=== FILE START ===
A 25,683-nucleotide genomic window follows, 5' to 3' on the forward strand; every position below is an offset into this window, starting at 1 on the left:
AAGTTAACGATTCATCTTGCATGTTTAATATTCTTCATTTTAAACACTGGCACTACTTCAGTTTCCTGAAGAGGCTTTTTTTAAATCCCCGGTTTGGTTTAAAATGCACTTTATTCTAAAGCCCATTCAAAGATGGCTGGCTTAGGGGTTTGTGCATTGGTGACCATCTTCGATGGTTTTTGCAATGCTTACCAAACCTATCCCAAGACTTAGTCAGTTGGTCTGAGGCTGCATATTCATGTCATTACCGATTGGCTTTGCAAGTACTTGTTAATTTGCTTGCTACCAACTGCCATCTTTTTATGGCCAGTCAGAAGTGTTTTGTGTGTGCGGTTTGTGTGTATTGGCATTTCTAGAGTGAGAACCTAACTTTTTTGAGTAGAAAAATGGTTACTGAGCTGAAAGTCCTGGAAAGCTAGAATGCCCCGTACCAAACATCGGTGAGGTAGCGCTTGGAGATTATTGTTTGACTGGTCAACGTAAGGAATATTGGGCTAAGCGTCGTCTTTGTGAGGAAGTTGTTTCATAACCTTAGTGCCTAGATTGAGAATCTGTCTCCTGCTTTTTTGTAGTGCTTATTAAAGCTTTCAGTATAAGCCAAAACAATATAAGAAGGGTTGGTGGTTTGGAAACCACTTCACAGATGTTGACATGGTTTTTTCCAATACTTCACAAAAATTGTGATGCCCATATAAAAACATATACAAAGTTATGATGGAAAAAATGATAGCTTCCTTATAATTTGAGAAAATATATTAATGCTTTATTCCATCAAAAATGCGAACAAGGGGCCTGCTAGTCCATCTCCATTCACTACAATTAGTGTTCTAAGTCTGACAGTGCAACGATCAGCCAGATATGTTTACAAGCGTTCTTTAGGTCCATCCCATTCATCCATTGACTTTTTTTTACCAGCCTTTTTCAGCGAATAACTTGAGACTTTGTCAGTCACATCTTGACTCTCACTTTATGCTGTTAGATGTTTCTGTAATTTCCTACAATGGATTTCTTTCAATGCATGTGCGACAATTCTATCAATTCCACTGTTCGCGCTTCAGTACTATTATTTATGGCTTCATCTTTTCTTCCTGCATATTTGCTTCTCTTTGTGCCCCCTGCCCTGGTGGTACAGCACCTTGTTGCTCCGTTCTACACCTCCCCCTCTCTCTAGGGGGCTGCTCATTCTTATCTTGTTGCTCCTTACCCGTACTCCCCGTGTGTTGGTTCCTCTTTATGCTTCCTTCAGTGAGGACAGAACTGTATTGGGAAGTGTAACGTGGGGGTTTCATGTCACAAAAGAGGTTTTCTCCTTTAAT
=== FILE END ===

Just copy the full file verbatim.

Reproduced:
A 25,683-nucleotide genomic window follows, 5' to 3' on the forward strand; every position below is an offset into this window, starting at 1 on the left:
AAGTTAACGATTCATCTTGCATGTTTAATATTCTTCATTTTAAACACTGGCACTACTTCAGTTTCCTGAAGAGGCTTTTTTTAAATCCCCGGTTTGGTTTAAAATGCACTTTATTCTAAAGCCCATTCAAAGATGGCTGGCTTAGGGGTTTGTGCATTGGTGACCATCTTCGATGGTTTTTGCAATGCTTACCAAACCTATCCCAAGACTTAGTCAGTTGGTCTGAGGCTGCATATTCATGTCATTACCGATTGGCTTTGCAAGTACTTGTTAATTTGCTTGCTACCAACTGCCATCTTTTTATGGCCAGTCAGAAGTGTTTTGTGTGTGCGGTTTGTGTGTATTGGCATTTCTAGAGTGAGAACCTAACTTTTTTGAGTAGAAAAATGGTTACTGAGCTGAAAGTCCTGGAAAGCTAGAATGCCCCGTACCAAACATCGGTGAGGTAGCGCTTGGAGATTATTGTTTGACTGGTCAACGTAAGGAATATTGGGCTAAGCGTCGTCTTTGTGAGGAAGTTGTTTCATAACCTTAGTGCCTAGATTGAGAATCTGTCTCCTGCTTTTTTGTAGTGCTTATTAAAGCTTTCAGTATAAGCCAAAACAATATAAGAAGGGTTGGTGGTTTGGAAACCACTTCACAGATGTTGACATGGTTTTTTCCAATACTTCACAAAAATTGTGATGCCCATATAAAAACATATACAAAGTTATGATGGAAAAAATGATAGCTTCCTTATAATTTGAGAAAATATATTAATGCTTTATTCCATCAAAAATGCGAACAAGGGGCCTGCTAGTCCATCTCCATTCACTACAATTAGTGTTCTAAGTCTGACAGTGCAACGATCAGCCAGATATGTTTACAAGCGTTCTTTAGGTCCATCCCATTCATCCATTGACTTTTTTTTACCAGCCTTTTTCAGCGAATAACTTGAGACTTTGTCAGTCACATCTTGACTCTCACTTTATGCTGTTAGATGTTTCTGTAATTTCCTACAATGGATTTCTTTCAATGCATGTGCGACAATTCTATCAATTCCACTGTTCGCGCTTCAGTACTATTATTTATGGCTTCATCTTTTCTTCCTGCATATTTGCTTCTCTTTGTGCCCCCTGCCCTGGTGGTACAGCACCTTGTTGCTCCGTTCTACACCTCCCCCTCTCTCTAGGGGGCTGCTCATTCTTATCTTGTTGCTCCTTACCCGTACTCCCCGTGTGTTGGTTCCTCTTTATGCTTCCTTCAGTGAGGACAGAACTGTATTGGGAAGTGTAACGTGGGGGTTTCATGTCACAAAAGAGGTTTTCTCCTTTAAT